So all told, while the Eaton is a fine locker, provided you know how it works and thus how to use it properly, and lots of people successfully use them, I definitely would recommend the ARB over the Eaton if you're looking for something a bit stronger, especially if the design Eaton used for your particular diff is the locking pin type vs the collar type, and want a locker that once it is locked, stays locked. Yes, they are more expensive, challenging to install, require additional components to be able to even use them, and add more complexity compared to the Eaton. But personally that is all worth it me after trying the Eaton and having it fail and be a bit of a nuisance to use properly.

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JPaul

Observer
I think a good way to sum up Eaton vs ARB is the Eaton is probably the better choice for someone that doesn't regularly use their lockers, and doesn't often tackle more technical trails, while the ARB is better for someone that gets more technical and is going to be using their lockers more frequently.

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DaveInDenver

Expedition Leader
Ben Brazda talks about how the Eaton/Harrop electric locker cams work and the limitations.

Video from the start:


Jump to the Eaton at 14:17 if you want:
 
Last edited:

MOguy

Explorer
I would not say the Eaton has the same performance as the ARB. The way they lock is pretty different, in additionto their overall construction. The ARB locks with very minimal turning of the diff (maybe 10 degrees or so) and then stays locked no matter what until air pressure is released. To my knowledge this is regardless of the diff it's in.

The Eaton on the other hand can depend on the diff as to how exactly it operates, whether it's pins that fit into the back of one of the side gears, or a collar setup similar to the ARB, though both styles have the same fundamental actuation mechanism.

The problem with the Eaton is with the actuator mechanism. The electromagnet is used to stop a plate from moving that then causes either ball bearings or pins to slide along ramps cut in the opposing plate that then pushes the locking pins or collar in to mesh and lock with one of the side gears. This then locks the diff so that the axles are forced to turn as one.

Unfortunately, there are a couple shortcomings with this design. The first is that in order for the locker to fully engage you must rotate the axle about 30 plus degrees or more. That can mean rolling forward or backward a foot or more depending on tire size before the axle locks. So if you're stuck already then it's going to take a bit to get the axle locked. Of course the solution to this is to lock the diff before you get stuck, but that isn't always obvious at first.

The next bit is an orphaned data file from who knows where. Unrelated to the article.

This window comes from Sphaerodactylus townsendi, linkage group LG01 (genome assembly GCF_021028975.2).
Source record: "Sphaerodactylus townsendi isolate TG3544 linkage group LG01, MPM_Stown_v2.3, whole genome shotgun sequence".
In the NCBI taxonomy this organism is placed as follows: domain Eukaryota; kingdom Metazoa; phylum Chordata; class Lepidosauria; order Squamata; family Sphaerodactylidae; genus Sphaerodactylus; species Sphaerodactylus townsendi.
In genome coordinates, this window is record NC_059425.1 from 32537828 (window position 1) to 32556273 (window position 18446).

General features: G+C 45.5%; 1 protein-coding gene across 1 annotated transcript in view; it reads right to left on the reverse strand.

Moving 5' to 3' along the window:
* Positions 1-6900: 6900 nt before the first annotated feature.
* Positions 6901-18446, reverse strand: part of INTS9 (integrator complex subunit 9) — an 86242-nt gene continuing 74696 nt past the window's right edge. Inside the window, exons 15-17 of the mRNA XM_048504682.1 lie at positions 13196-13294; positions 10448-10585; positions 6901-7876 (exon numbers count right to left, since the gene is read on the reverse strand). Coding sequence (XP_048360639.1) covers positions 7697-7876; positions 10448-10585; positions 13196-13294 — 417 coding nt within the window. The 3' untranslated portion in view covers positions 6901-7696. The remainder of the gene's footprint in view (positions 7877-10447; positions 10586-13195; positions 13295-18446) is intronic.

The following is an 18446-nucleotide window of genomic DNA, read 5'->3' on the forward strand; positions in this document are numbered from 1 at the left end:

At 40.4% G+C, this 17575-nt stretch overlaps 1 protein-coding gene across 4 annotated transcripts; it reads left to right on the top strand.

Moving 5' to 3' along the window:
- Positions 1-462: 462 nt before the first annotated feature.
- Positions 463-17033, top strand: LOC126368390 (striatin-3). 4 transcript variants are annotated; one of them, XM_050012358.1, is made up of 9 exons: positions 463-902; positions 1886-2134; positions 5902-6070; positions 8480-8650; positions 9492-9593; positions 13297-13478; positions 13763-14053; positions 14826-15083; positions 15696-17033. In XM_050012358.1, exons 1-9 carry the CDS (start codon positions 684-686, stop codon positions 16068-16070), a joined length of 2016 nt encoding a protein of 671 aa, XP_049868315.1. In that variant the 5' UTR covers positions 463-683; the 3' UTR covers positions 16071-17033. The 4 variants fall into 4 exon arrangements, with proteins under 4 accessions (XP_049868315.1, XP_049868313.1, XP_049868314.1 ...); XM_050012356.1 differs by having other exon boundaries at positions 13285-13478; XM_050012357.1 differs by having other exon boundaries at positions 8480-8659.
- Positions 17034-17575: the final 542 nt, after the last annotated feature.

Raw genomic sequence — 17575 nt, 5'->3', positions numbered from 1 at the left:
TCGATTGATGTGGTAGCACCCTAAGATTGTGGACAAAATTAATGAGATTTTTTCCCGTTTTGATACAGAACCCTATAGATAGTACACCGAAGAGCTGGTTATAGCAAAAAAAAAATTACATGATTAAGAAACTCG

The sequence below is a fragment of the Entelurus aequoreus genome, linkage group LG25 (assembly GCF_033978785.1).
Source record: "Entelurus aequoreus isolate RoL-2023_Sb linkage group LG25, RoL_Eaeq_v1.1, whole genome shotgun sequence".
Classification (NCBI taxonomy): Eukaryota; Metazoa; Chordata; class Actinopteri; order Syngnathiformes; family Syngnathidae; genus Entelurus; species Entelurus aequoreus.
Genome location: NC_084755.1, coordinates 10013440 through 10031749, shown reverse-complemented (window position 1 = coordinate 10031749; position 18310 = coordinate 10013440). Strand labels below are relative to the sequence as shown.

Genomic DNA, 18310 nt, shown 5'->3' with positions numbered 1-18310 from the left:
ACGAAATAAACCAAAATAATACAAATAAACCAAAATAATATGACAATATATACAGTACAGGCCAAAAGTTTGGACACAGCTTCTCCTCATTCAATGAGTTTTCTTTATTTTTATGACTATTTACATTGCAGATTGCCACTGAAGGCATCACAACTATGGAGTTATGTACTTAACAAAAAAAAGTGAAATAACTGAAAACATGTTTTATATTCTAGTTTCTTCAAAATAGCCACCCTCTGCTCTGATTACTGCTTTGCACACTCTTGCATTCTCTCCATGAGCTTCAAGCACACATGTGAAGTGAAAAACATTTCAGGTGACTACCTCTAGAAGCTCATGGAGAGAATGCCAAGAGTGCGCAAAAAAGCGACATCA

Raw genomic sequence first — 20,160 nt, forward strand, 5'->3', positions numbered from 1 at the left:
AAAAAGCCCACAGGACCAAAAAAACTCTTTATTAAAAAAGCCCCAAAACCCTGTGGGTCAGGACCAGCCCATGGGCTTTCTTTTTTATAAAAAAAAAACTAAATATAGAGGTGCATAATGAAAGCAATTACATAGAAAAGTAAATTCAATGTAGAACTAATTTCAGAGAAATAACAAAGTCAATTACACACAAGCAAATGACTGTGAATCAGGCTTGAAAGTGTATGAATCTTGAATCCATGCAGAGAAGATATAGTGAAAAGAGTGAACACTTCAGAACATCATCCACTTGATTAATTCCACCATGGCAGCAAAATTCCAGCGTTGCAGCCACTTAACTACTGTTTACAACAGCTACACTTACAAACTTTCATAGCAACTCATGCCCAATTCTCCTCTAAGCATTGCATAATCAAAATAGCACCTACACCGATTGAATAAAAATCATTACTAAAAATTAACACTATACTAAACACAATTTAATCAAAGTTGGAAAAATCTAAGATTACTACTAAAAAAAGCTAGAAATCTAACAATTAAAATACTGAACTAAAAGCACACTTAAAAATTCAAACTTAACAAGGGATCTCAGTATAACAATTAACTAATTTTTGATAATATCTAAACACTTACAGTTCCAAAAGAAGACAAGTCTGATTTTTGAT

The second issue ties into the first. When you change directions, such as having to back up to retry an obstacle, the diff will first unlock for about 30 degrees of rotation and then re-lock once it's turned another 30 degrees, so that's about 60 degrees of the diff being unlocked when changing direction. So if you lock the diff, try an obstacle but can't make it up, then when you back up to get a new line or try it again, the diff will unlock for a few feet or so until it re-locks, then when you drive forward again you go through that few feet of an unlocked diff before it locks again. This might put you right back at the very start of the obstacle with an unlocked diff.

Now as long as you are aware of these limitations and take care with driving appropriately the Eaton is just fine to use. But when you don't know about this and think the diff is fully locked when you start an obstacle, then you're going to end up breaking it either catastrophically, or at least drastically shortening its useable life. What happens then is you engage the locker too close to the start of the obstacle (or while in/on it) and it's not fully locked once you hit it, then you may get some wheel spin which turns the diff enough to cause the balls or pins to push the locking pins/collar the rest of the way in, but now everything is moving much faster than you would want it to be when it locks. Then you get a crash lock which at the least will cause the locking pins or collar teeth to start rounding off (if it's the pin type then once they round off enough the locker won't stay locked at all and you'll have to rebuild it), or at worst it will grenade everything.

Same thing can happen if you don't or can't back up far enough when changing direction with the locker engaged.

With an ARB once it is locked it stays locked no matter which direction you go. Yes. You can still crash lock an ARB and cause damage, but it is a fair bit harder to do, and it is only when first engaging the locker, not throughout the session it is locked during. The Eaton can be crash locked far more easily and frequently since it not only has a longer duration of rotation before locking but will also unlock when changing direction, even if it's just rolling backwards a little bit.

On my rear Eaton that grenaded the spider and side gears (GM 8.5" 10 bolt) I noticed that the side gear that the locking pins insert into had surprisingly shallow slots, there really wasn't a lot for the pins to press against. This also resulted in the back of the gear being surprisingly thin which is exactly where the gear ended up losing teeth, in addition to cracking a spider gear in half and busting teeth off the opposite side gear. I also want to point out that this happened while I was tackling a very moderate shelf that several other Hummer H3's got up with very little fanfare and while I was being assisted by very good spotters who acknowledged that I was doing well with following their guidance (which included having very minimal wheel spin). Most likely the gears had already been weakened by the previous owner since he definitely used the truck and put it through its paces. They just happened to end up getting shock loaded one too many times on that ledge and then POP went the weasel. That ledge was a good example of the shortcoming of the Eaton since once I had my front wheels up on it I couldn't back up very far to try to get my rear all the way up it without having to completely back off and try it all over again, so likely the locker kept unlocking and then didn't quite lock when I really needed it to.